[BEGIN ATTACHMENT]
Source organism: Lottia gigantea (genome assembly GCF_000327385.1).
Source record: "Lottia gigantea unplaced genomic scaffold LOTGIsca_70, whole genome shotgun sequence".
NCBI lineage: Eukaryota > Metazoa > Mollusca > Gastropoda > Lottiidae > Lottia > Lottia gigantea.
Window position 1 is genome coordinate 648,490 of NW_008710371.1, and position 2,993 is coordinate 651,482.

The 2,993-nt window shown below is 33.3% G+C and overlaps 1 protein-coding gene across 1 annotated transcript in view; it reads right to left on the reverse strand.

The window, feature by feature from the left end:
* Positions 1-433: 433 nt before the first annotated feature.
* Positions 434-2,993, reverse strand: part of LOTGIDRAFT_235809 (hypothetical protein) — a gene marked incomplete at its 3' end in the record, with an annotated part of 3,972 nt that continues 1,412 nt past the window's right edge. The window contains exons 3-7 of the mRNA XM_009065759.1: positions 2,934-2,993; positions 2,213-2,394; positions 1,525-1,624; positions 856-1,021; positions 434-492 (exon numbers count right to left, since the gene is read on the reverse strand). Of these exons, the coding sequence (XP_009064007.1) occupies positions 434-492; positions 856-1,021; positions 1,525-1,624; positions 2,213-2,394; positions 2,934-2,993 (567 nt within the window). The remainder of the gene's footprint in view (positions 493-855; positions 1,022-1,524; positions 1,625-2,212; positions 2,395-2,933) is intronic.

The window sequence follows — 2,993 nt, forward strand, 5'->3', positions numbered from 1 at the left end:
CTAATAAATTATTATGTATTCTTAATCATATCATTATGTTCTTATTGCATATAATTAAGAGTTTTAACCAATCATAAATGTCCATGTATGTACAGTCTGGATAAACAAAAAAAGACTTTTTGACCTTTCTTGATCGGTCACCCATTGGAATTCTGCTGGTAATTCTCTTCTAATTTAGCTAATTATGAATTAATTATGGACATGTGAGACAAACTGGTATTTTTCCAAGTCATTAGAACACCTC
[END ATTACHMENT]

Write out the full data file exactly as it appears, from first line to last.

Source organism: Lottia gigantea (genome assembly GCF_000327385.1).
Source record: "Lottia gigantea unplaced genomic scaffold LOTGIsca_70, whole genome shotgun sequence".
NCBI lineage: Eukaryota > Metazoa > Mollusca > Gastropoda > Lottiidae > Lottia > Lottia gigantea.
Window position 1 is genome coordinate 648,490 of NW_008710371.1, and position 2,993 is coordinate 651,482.

The 2,993-nt window shown below is 33.3% G+C and overlaps 1 protein-coding gene across 1 annotated transcript in view; it reads right to left on the reverse strand.

The window, feature by feature from the left end:
* Positions 1-433: 433 nt before the first annotated feature.
* Positions 434-2,993, reverse strand: part of LOTGIDRAFT_235809 (hypothetical protein) — a gene marked incomplete at its 3' end in the record, with an annotated part of 3,972 nt that continues 1,412 nt past the window's right edge. The window contains exons 3-7 of the mRNA XM_009065759.1: positions 2,934-2,993; positions 2,213-2,394; positions 1,525-1,624; positions 856-1,021; positions 434-492 (exon numbers count right to left, since the gene is read on the reverse strand). Of these exons, the coding sequence (XP_009064007.1) occupies positions 434-492; positions 856-1,021; positions 1,525-1,624; positions 2,213-2,394; positions 2,934-2,993 (567 nt within the window). The remainder of the gene's footprint in view (positions 493-855; positions 1,022-1,524; positions 1,625-2,212; positions 2,395-2,933) is intronic.

The window sequence follows — 2,993 nt, forward strand, 5'->3', positions numbered from 1 at the left end:
CTAATAAATTATTATGTATTCTTAATCATATCATTATGTTCTTATTGCATATAATTAAGAGTTTTAACCAATCATAAATGTCCATGTATGTACAGTCTGGATAAACAAAAAAAGACTTTTTGACCTTTCTTGATCGGTCACCCATTGGAATTCTGCTGGTAATTCTCTTCTAATTTAGCTAATTATGAATTAATTATGGACATGTGAGACAAACTGGTATTTTTCCAAGTCATTAGAACACCTC